There's a world of difference between the flavor and texture of lovingly homemade chili and its canned equivalent. Canned chili is pleasant enough in its own right, but its unassuming taste and smooth, sauce-like texture can be less than enticing. On the other hand, it's ready in mere moments when you want it, which makes it a viable option for days when you don't have time to cook. Besides, you can use those few minutes to tweak the canned chili and make it your own.
One way to brighten the flavor of canned chili is with fresh aromatics, such as onions, bell peppers and fresh chilies. Slice, chop or mince the ingredients, as needed, and start them in a saucepan with a small quantity of oil. Cook them at moderate heat, stirring occasionally, until they're beginning to soften and their aromas start to mellow. Fresh garlic scorches easily, so don't add that until your other ingredients are nearly ready. Once the aromatics have softened, pour in your canned chili and stir until it's heated. The fresh flavors from your aromatics will perk it up considerably.
The homogeneous texture of canned chili makes it ideal for spooning onto hot dogs or nachos as a topping, but it lacks a certain something as a meal in its own right. Lending some substance to the chili helps a lot. Brown up a skillet of ground beef -- or turkey or chicken, if you prefer -- either on its own or with fresh aromatics, and drain off any excess fat before adding the canned chili. Feel free to stretch the chili with extra beans as well, either canned or home-cooked leftovers. Add some tart zing to the mixture with diced fresh tomatoes, or with drained and chopped canned tomatoes and canned green chilies.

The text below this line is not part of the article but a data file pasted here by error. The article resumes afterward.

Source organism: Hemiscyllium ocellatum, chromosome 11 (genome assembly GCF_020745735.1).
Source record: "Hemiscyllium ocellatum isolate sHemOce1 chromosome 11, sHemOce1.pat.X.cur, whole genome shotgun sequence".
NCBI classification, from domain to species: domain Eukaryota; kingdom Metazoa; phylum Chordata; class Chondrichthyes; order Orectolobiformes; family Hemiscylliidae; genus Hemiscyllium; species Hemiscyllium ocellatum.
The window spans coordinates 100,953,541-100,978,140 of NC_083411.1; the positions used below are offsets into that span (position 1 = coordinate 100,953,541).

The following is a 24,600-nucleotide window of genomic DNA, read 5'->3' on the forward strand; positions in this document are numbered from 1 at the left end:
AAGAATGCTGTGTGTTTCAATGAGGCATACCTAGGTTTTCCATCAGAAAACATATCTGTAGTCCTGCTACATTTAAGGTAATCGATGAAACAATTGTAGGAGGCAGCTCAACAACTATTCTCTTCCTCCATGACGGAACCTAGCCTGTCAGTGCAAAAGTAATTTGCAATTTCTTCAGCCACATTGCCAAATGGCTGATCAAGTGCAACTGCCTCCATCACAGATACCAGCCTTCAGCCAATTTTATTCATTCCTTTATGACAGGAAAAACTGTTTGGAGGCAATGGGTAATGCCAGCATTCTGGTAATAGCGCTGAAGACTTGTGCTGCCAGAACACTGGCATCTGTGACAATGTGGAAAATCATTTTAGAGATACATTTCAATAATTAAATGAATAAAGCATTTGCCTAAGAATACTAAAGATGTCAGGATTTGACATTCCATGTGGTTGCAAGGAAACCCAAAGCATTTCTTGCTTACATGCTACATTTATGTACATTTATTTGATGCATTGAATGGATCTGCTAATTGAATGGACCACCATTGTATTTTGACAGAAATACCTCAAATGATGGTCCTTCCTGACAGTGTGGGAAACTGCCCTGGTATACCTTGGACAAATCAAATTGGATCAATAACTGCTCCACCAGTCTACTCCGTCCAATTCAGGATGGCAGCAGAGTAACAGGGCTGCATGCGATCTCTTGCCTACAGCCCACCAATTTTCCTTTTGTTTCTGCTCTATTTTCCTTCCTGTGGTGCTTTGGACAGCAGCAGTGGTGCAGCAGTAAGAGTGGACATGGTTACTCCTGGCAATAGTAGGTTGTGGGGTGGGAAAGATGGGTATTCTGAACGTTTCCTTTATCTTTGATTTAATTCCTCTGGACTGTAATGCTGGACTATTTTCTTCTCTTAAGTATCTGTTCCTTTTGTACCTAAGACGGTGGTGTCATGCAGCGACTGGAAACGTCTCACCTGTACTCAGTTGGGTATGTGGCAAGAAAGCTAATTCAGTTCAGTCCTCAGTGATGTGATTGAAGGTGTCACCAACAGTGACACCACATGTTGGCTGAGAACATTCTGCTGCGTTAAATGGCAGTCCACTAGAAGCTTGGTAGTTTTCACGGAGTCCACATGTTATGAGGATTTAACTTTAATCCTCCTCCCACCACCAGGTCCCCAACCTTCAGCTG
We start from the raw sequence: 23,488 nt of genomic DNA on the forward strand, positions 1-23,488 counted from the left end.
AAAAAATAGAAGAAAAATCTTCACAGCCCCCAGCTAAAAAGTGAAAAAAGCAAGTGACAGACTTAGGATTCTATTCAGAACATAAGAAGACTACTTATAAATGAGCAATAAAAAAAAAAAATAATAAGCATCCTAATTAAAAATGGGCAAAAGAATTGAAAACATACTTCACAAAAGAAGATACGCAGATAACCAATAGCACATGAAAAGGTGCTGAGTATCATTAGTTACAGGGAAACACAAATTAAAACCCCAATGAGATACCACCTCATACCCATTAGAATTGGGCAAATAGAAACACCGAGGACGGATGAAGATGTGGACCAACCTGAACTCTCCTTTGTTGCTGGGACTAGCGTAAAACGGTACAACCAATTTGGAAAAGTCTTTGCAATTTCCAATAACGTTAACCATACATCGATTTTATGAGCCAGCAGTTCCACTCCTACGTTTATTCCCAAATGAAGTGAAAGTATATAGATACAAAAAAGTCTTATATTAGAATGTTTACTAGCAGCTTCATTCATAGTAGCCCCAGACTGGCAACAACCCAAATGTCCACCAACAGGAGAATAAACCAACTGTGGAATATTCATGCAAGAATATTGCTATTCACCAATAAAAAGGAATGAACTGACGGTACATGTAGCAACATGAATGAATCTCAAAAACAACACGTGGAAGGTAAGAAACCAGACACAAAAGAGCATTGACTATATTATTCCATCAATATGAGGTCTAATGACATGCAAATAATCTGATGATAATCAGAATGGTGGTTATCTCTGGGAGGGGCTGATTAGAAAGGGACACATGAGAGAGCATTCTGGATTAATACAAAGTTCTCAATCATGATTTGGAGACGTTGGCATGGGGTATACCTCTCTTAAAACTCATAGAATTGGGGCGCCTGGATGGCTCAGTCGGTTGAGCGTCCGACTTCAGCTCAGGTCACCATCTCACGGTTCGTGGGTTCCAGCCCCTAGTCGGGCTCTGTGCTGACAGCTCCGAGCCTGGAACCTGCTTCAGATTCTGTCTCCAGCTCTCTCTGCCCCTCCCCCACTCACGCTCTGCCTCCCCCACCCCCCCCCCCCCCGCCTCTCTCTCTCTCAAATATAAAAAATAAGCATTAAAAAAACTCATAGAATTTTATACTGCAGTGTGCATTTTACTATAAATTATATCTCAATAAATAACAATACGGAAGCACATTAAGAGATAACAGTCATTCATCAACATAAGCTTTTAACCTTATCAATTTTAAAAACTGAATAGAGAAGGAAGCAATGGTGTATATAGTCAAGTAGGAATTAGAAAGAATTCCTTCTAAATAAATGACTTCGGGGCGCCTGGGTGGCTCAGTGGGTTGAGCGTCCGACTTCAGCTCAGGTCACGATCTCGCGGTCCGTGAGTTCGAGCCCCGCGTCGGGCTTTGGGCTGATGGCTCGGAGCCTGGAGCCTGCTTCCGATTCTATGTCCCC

Mass-produced canned chili aims to satisfy the broadest possible range of tastes, which means even the varieties labeled as "hot" have a relatively conservative flavor profile. You can add heat and flavor, as desired, with spices and hotter chilies. That can be as simple as spooning in your favorite brand of chili powder, but you can aim for sophistication instead. For example, toasting some fresh-ground cumin and then mixing it with earthy ancho or smoky chipotle can bring depth and subtlety to the most pedestrian chili. Alternatively, add canned chilies in adobo, or mince some mild poblanos or assertive habaneros. It's your dinner, so you get to decide how much flavor or kick to add.
If you're really in a hurry, the quickest way to improve canned chili is by surrounding it with good things once it's heated. For example, you might opt to serve it with a fistful of crackers or tortilla chips for extra substance and a pleasant textural contrast. Enrich the chili with a dollop of sour cream and a sprinkling of shredded cheese, and then sprinkle it with chopped cilantro or add a spoonful of fresh salsa on the side to brighten the flavors. In a pinch, even the heat and tangy acidity of a good hot sauce can make a night-and-day difference. If you need to make the canned chili into a hearty meal, serve Mexican-style rice or warmed flour tortillas on the side.